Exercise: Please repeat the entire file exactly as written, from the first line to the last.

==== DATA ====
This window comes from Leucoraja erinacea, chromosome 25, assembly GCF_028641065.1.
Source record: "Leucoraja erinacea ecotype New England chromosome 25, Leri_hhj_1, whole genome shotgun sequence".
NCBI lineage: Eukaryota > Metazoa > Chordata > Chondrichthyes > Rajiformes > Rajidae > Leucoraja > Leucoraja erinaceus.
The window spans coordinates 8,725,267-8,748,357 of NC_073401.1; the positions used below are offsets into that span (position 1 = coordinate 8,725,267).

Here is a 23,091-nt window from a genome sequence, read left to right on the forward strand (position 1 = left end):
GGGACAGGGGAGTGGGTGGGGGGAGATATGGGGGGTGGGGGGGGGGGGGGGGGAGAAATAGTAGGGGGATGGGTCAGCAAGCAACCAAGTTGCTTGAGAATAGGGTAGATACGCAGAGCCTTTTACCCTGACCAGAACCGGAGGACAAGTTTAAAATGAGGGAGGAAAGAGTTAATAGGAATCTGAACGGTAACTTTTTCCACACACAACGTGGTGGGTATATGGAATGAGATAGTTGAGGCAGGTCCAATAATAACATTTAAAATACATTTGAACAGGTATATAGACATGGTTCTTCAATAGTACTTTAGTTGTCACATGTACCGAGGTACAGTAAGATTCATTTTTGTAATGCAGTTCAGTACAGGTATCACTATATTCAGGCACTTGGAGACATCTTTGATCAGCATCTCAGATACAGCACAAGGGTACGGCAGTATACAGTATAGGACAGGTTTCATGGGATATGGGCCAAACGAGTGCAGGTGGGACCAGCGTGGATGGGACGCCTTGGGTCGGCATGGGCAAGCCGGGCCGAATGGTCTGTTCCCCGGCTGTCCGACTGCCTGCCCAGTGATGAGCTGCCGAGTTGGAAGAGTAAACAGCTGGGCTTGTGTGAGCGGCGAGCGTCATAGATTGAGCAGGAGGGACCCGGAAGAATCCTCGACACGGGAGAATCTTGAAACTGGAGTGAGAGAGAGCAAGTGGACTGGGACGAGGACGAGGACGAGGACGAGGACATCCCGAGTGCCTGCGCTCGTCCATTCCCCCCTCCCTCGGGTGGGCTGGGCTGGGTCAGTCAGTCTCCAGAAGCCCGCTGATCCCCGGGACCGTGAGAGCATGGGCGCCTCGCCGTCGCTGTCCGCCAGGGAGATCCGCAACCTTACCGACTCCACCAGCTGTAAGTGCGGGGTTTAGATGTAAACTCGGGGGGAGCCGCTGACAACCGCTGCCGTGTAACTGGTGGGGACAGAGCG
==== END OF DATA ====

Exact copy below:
This window comes from Leucoraja erinacea, chromosome 25, assembly GCF_028641065.1.
Source record: "Leucoraja erinacea ecotype New England chromosome 25, Leri_hhj_1, whole genome shotgun sequence".
NCBI lineage: Eukaryota > Metazoa > Chordata > Chondrichthyes > Rajiformes > Rajidae > Leucoraja > Leucoraja erinaceus.
The window spans coordinates 8,725,267-8,748,357 of NC_073401.1; the positions used below are offsets into that span (position 1 = coordinate 8,725,267).

Here is a 23,091-nt window from a genome sequence, read left to right on the forward strand (position 1 = left end):
GGGACAGGGGAGTGGGTGGGGGGAGATATGGGGGGTGGGGGGGGGGGGGGGGGAGAAATAGTAGGGGGATGGGTCAGCAAGCAACCAAGTTGCTTGAGAATAGGGTAGATACGCAGAGCCTTTTACCCTGACCAGAACCGGAGGACAAGTTTAAAATGAGGGAGGAAAGAGTTAATAGGAATCTGAACGGTAACTTTTTCCACACACAACGTGGTGGGTATATGGAATGAGATAGTTGAGGCAGGTCCAATAATAACATTTAAAATACATTTGAACAGGTATATAGACATGGTTCTTCAATAGTACTTTAGTTGTCACATGTACCGAGGTACAGTAAGATTCATTTTTGTAATGCAGTTCAGTACAGGTATCACTATATTCAGGCACTTGGAGACATCTTTGATCAGCATCTCAGATACAGCACAAGGGTACGGCAGTATACAGTATAGGACAGGTTTCATGGGATATGGGCCAAACGAGTGCAGGTGGGACCAGCGTGGATGGGACGCCTTGGGTCGGCATGGGCAAGCCGGGCCGAATGGTCTGTTCCCCGGCTGTCCGACTGCCTGCCCAGTGATGAGCTGCCGAGTTGGAAGAGTAAACAGCTGGGCTTGTGTGAGCGGCGAGCGTCATAGATTGAGCAGGAGGGACCCGGAAGAATCCTCGACACGGGAGAATCTTGAAACTGGAGTGAGAGAGAGCAAGTGGACTGGGACGAGGACGAGGACGAGGACGAGGACATCCCGAGTGCCTGCGCTCGTCCATTCCCCCCTCCCTCGGGTGGGCTGGGCTGGGTCAGTCAGTCTCCAGAAGCCCGCTGATCCCCGGGACCGTGAGAGCATGGGCGCCTCGCCGTCGCTGTCCGCCAGGGAGATCCGCAACCTTACCGACTCCACCAGCTGTAAGTGCGGGGTTTAGATGTAAACTCGGGGGGAGCCGCTGACAACCGCTGCCGTGTAACTGGTGGGGACAGAGCG